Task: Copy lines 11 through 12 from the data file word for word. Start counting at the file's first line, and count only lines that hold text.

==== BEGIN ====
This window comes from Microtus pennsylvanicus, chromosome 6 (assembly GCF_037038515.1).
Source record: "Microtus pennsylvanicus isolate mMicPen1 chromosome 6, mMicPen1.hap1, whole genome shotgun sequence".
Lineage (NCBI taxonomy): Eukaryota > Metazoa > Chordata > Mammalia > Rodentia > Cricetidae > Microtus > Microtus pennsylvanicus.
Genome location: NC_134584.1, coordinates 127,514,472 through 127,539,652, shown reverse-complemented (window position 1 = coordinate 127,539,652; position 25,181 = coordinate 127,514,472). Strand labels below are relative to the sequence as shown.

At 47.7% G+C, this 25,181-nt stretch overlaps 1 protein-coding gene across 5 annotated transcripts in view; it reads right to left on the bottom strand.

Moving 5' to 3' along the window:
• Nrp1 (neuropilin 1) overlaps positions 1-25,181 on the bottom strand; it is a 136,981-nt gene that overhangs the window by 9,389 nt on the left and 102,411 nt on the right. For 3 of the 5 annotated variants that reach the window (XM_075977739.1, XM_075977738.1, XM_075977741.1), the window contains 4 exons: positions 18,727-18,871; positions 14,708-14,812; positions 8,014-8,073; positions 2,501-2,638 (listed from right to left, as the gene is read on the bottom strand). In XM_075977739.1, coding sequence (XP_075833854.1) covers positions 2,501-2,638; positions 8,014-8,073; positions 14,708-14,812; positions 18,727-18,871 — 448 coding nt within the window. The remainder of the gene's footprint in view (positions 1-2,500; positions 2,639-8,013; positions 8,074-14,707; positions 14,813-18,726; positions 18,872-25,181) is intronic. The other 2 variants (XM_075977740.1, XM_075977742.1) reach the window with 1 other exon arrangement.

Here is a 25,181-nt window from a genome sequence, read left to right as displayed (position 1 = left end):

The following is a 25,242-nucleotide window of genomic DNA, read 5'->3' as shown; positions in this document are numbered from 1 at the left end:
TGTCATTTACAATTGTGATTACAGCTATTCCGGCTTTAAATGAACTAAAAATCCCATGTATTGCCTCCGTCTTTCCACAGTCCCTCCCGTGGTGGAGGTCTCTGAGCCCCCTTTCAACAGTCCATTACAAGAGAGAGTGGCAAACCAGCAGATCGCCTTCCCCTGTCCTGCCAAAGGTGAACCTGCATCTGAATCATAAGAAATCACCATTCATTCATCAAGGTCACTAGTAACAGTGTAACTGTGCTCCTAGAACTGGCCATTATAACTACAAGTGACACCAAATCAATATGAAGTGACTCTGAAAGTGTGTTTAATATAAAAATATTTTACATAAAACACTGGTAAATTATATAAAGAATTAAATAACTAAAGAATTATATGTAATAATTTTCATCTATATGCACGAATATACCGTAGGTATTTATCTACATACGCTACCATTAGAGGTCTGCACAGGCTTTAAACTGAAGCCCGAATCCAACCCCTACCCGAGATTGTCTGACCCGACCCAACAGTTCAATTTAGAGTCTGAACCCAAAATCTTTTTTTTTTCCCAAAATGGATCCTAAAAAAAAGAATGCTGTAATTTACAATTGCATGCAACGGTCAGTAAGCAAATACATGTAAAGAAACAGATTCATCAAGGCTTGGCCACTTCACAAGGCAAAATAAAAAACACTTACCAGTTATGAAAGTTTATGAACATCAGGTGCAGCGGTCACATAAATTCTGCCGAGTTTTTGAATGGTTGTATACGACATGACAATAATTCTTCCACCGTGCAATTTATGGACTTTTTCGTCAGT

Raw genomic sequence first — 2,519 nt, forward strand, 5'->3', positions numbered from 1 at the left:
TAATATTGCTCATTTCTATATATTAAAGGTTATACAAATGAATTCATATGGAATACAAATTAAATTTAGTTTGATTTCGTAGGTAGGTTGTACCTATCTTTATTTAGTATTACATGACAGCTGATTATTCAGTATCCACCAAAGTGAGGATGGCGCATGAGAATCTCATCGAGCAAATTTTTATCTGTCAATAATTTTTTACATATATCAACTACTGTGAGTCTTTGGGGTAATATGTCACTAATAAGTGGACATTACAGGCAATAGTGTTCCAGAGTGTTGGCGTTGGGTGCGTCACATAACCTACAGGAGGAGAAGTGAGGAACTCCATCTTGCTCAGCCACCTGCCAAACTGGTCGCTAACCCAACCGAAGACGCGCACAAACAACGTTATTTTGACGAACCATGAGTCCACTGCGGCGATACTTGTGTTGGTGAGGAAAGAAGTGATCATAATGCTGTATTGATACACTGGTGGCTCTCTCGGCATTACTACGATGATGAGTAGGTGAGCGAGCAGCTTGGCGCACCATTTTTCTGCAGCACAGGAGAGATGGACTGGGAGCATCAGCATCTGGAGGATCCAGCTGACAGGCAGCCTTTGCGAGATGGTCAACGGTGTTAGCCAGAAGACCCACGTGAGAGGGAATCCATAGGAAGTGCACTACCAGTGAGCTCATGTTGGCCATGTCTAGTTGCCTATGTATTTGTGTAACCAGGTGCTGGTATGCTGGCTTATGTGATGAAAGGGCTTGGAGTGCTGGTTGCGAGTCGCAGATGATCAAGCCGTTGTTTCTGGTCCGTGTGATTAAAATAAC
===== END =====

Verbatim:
Raw genomic sequence first — 2,519 nt, forward strand, 5'->3', positions numbered from 1 at the left:
TAATATTGCTCATTTCTATATATTAAAGGTTATACAAATGAATTCATATGGAATACAAATTAAATTTAGTTTGATTTCGTAGGTAGGTTGTACCTATCTTTATTTAGTATTACATGACAGCTGATTATTCAGTATCCACCAAAGTGAGGATGGCGCATGAGAATCTCATCGAGCAAATTTTTATCTGTCAATAATTTTTTACATATATCAACTACTGTGAGTCTTTGGGGTAATATGTCACTAATAAGTGGACATTACAGGCAATAGTGTTCCAGAGTGTTGGCGTTGGGTGCGTCACATAACCTACAGGAGGAGAAGTGAGGAACTCCATCTTGCTCAGCCACCTGCCAAACTGGTCGCTAACCCAACCGAAGACGCGCACAAACAACGTTATTTTGACGAACCATGAGTCCACTGCGGCGATACTTGTGTTGGTGAGGAAAGAAGTGATCATAATGCTGTATTGATACACTGGTGGCTCTCTCGGCATTACTACGATGATGAGTAGGTGAGCGAGCAGCTTGGCGCACCATTTTTCTGCAGCACAGGAGAGATGGACTGGGAGCATCAGCATCTGGAGGATCCAGCTGACAGGCAGCCTTTGCGAGATGGTCAACGGTGTTAGCCAGAAGACCCACGTGAGAGGGAATCCATAGGAAGTGCACTACCAGTGAGCTCATGTTGGCCATGTCTAGTTGCCTATGTATTTGTGTAACCAGGTGCTGGTATGCTGGCTTATGTGATGAAAGGGCTTGGAGTGCTGGTTGCGAGTCGCAGATGATCAAGCCGTTGTTTCTGGTCCGTGTGATTAAAATAAC